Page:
Colombia - La Union (Washed) - Filter
After the success of our last Colombian micro-lot, Popayan Hill, we wanted to find another Colombian that could deliver as both a filter and an espresso, but also offered greater complexity. We think this coffee will be a huge crowd pleaser across espresso served black or white, but will also shine as a juicy filter with its huge tropical notes.
La Union definitely falls under the banner of brighter and more adventurous Colombian coffees. Expect a very clean and complex cup with lots of tropical flavours shining through. As an espresso it delivers an intense butterscotch flavour, while as a filter it is much more refined, with red apple acidity and a refreshing feel.
Narino is in the far South West of the country, not far from the border of Ecuador. Fundación Agraria y Ambiental Para el Desarrollo Sostentible (FUDAM) is a 300-member association of organic-certified (and Rainforest Alliance–certified) growers that was founded in the year 2000 by just seven producers who shared a vision of sustainable agriculture as well as environmental protection and development.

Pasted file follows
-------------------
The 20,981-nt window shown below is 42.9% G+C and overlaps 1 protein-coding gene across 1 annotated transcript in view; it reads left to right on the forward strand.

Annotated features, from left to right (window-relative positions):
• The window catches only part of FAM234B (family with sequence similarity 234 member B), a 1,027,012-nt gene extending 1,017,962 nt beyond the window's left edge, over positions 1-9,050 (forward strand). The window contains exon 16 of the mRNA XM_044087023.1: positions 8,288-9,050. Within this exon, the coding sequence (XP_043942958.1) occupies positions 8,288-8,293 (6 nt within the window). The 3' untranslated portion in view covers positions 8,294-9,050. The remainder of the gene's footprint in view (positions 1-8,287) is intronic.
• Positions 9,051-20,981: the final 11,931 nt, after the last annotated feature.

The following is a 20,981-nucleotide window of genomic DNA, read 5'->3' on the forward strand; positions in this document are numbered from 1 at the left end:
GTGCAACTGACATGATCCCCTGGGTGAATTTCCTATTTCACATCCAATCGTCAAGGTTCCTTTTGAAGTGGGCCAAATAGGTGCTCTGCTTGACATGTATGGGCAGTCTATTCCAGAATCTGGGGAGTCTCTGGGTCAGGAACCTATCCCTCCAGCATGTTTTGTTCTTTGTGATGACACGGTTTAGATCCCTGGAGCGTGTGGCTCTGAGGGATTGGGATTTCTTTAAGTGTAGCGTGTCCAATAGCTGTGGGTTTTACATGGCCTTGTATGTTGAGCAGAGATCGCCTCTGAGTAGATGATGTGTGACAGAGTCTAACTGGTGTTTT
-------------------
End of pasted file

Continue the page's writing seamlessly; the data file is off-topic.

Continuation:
This group of smallholders lives in and around the small municipality of La Unión in Nariño, where the terrain differs greatly from in other coffee-growing areas like Cauca: Instead of walking up from the town to the farms, as elsewhere, here the towns are at such high elevation that the farms are typically lower elevation, surrounded by high peaks and rough road.
This lot comprises coffees from 12 member farms (known as a regional lot), all of whose land is between 1700–2100 meters. The farmers pick their coffee during the day and de-pulp it in the afternoon, typically fermenting the lots for 16–24 hours dry. The coffees are generally washed two or three times before being dried either in small "casa elbas," mechanical dryers, or parabolic dryers. The mechanical drying takes between 25–40 hours, while the other drying structures can take up to 15 days.
This lot is made up of three different varietals of Caturra, Castillo and Colombia (sometimes spelt Columbia), which is the most common mix of varietals from Colombia. Caturra is a natural mutation of bourbon and is a dwarf bean resulting in high yield. Castillo is a mutation created in 2005 to offer better yields to that of Typica and Bourbon and is now the most widely used varietal in the country, while Colombia is a cross between Caturra and the Timor Hybrid, again created for high production and resistance to leaf rust.
Pineapple, Golden Syrup, and Mango, with a descriptor of Refreshing.